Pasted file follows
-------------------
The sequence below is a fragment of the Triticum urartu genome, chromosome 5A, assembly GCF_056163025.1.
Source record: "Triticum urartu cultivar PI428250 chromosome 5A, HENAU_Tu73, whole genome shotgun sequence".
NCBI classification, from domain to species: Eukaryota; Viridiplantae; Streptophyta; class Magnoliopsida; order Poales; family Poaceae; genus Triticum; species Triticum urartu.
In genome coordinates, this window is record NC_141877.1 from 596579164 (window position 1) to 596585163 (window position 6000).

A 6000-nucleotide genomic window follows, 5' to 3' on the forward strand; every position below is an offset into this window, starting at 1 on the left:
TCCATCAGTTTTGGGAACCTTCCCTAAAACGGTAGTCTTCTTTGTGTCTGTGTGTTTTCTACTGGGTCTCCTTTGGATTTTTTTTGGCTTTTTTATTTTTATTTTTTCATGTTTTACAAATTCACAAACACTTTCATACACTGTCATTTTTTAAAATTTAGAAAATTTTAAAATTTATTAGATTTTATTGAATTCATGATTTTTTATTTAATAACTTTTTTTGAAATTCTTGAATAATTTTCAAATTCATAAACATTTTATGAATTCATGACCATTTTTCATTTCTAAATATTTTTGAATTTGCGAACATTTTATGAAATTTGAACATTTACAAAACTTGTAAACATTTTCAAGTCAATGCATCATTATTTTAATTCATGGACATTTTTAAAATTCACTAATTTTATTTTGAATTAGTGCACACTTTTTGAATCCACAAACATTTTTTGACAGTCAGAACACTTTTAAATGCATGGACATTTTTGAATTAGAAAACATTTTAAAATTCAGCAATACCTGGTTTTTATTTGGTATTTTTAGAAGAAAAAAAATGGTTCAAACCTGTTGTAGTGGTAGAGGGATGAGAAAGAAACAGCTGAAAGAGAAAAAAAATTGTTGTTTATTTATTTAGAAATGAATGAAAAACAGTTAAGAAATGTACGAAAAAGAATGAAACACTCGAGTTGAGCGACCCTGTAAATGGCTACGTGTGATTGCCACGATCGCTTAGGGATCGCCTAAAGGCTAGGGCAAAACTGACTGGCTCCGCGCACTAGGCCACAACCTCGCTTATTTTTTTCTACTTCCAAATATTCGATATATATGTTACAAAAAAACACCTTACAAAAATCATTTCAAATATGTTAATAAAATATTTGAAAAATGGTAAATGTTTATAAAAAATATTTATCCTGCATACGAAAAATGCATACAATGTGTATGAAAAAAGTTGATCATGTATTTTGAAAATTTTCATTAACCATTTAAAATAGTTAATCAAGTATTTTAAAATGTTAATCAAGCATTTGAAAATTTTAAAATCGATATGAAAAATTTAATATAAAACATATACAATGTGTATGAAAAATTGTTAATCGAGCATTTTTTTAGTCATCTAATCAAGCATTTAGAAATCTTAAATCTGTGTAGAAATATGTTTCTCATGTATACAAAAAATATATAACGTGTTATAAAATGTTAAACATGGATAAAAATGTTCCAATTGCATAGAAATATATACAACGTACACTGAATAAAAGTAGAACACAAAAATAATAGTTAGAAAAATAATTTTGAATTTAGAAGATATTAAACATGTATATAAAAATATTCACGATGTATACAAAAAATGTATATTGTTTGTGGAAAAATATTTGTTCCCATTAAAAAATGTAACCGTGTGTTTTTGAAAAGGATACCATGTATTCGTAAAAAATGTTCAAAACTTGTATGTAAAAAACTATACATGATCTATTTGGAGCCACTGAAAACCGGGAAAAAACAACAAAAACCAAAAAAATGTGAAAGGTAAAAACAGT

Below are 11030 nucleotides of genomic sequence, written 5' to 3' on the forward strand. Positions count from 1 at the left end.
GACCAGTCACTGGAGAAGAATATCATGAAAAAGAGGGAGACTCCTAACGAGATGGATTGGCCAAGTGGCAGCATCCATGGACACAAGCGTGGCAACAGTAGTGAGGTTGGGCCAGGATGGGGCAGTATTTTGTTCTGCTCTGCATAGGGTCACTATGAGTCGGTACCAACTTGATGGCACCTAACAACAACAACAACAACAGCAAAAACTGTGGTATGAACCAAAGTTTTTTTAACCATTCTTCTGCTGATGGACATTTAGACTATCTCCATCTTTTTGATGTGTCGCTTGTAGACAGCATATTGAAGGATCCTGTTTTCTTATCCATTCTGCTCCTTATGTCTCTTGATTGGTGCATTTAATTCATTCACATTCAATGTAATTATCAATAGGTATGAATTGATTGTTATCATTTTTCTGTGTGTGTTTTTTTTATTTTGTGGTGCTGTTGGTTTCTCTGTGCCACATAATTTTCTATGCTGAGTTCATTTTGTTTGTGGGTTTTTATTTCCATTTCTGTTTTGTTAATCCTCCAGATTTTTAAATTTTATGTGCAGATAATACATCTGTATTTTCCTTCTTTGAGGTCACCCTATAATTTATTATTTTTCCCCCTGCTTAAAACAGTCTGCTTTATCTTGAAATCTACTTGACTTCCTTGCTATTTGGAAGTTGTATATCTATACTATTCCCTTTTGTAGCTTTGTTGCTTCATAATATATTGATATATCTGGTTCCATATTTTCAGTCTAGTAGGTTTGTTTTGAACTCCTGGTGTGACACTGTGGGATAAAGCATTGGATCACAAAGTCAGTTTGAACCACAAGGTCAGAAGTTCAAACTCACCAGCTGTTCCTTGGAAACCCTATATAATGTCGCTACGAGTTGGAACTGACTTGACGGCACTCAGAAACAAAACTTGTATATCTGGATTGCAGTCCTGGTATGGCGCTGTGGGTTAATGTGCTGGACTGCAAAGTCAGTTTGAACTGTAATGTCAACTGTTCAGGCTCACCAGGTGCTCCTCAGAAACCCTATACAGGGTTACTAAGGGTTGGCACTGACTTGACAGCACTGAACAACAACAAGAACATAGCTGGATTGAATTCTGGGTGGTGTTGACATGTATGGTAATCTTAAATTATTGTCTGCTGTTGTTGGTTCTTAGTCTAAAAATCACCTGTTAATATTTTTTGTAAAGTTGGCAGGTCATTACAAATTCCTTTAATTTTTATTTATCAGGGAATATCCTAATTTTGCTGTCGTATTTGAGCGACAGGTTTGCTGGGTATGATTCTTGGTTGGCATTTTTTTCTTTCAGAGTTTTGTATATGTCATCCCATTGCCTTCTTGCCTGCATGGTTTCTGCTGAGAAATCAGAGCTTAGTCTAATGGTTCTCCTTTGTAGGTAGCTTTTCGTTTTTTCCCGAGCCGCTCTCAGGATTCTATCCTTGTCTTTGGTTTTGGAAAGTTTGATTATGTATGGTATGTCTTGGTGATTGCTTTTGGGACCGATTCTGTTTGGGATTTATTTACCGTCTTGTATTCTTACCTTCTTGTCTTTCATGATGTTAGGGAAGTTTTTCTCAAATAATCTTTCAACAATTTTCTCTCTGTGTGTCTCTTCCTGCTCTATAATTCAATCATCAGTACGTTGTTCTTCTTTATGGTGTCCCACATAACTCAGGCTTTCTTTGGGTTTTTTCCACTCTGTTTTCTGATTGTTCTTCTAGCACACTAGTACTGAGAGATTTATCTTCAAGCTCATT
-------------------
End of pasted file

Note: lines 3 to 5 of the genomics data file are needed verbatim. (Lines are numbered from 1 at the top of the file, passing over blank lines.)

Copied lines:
NCBI classification, from domain to species: Eukaryota; Viridiplantae; Streptophyta; class Magnoliopsida; order Poales; family Poaceae; genus Triticum; species Triticum urartu.
In genome coordinates, this window is record NC_141877.1 from 596579164 (window position 1) to 596585163 (window position 6000).

A 6000-nucleotide genomic window follows, 5' to 3' on the forward strand; every position below is an offset into this window, starting at 1 on the left: